Douglas B. Stevenson, director of the Seamen's Church Institute's (SCI) Center for Seafarers' Rights, on June 17 urged delegates attending the week-long meeting of States Parties to the United Nations Convention on the Law of the Sea to stop coastal states from inflicting punitive measures on crews on ships involved in pollution incidents.
SCI's Center for Seafarers' Rights has been monitoring an increasing number of criminal pollution cases brought by coastal states against ordinary seafarers where no criminal culpability exists. "As coastal states look for someone to blame in pollution cases, ships' crews become conveniently available scapegoats," said Stevenson. "Coastal states detain and prosecute crews for strict liability crimes, irrespective of any criminal intent."
Criminalization of ships' officers and crews for pollution accidents is counter-productive to marine safety and pollution prevention. These actions discourage crews from participating in casualty investigations. A merchant seafarer could jeopardize his or her rights and risk criminal sanctions by testifying to a casualty investigation.
"A pressing question we must consider is: What kind of people do we want to attract to sea-going careers? If we discourage skilled and reliable people from this work, who will operate commercial vessels, and will they have the competence and reliability to keep the oceans safe, clean and secure?" questioned Stevenson.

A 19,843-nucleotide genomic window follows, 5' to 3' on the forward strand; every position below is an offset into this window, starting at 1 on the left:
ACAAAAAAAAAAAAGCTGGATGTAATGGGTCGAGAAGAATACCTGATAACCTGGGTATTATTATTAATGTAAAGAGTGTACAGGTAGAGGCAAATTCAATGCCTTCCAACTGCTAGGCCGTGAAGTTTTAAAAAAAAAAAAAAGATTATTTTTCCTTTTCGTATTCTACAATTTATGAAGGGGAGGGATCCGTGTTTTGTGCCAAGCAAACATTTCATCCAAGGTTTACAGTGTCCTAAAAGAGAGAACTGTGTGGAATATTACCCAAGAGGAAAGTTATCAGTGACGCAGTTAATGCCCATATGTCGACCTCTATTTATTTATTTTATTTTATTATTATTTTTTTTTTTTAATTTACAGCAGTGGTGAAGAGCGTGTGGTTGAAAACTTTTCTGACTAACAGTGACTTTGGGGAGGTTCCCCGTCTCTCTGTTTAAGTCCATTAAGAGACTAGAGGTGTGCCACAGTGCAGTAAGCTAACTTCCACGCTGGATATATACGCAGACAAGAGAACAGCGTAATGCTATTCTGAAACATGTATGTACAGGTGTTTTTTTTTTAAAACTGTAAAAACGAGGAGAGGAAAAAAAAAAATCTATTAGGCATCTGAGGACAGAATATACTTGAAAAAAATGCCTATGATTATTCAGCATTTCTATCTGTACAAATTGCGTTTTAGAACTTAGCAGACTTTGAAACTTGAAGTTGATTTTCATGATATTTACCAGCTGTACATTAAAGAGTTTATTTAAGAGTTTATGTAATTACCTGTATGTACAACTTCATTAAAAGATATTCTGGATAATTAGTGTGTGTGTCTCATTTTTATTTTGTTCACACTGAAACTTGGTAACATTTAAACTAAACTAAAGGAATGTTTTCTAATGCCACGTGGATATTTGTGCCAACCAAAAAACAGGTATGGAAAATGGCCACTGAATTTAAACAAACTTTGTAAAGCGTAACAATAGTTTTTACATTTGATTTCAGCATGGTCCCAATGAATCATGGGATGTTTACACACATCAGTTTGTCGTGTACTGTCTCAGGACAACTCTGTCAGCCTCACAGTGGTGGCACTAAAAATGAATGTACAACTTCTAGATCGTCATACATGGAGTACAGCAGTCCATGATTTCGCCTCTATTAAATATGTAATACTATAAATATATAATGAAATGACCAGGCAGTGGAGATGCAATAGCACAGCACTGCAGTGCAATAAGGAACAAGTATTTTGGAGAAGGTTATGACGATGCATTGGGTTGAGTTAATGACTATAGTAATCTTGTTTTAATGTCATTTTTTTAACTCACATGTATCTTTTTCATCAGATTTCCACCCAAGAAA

Stevenson challenged the delegates to assert their role in fulfilling the Law of the Sea Convention.
"Our economies, our marine resources, our marine environment and our security depend upon merchant mariners, and merchant mariners depend upon the rule of law created by the United Nations Law of the Sea Convention. Delegates can rise to the challenge. You can assure that the promise of the Convention which began 22 years ago is fulfilled by encouraging adherence to its rule of law," concluded Mr. Stevenson.
SCI's Center for Seafarers' Rights is a worldwide resource for legal research, education, advocacy and assistance on seafarers' rights issues. The Center provides free counseling and referrals to merchant seafarers and seafarers' welfare agencies worldwide. The Center also works to improve national and international laws and practices protecting seafarers and improving maritime safety. CSR participates in IMO meetings, States Parties to the United Nations Law of the Sea Convention in New York City, and the International Labor Organization in Geneva.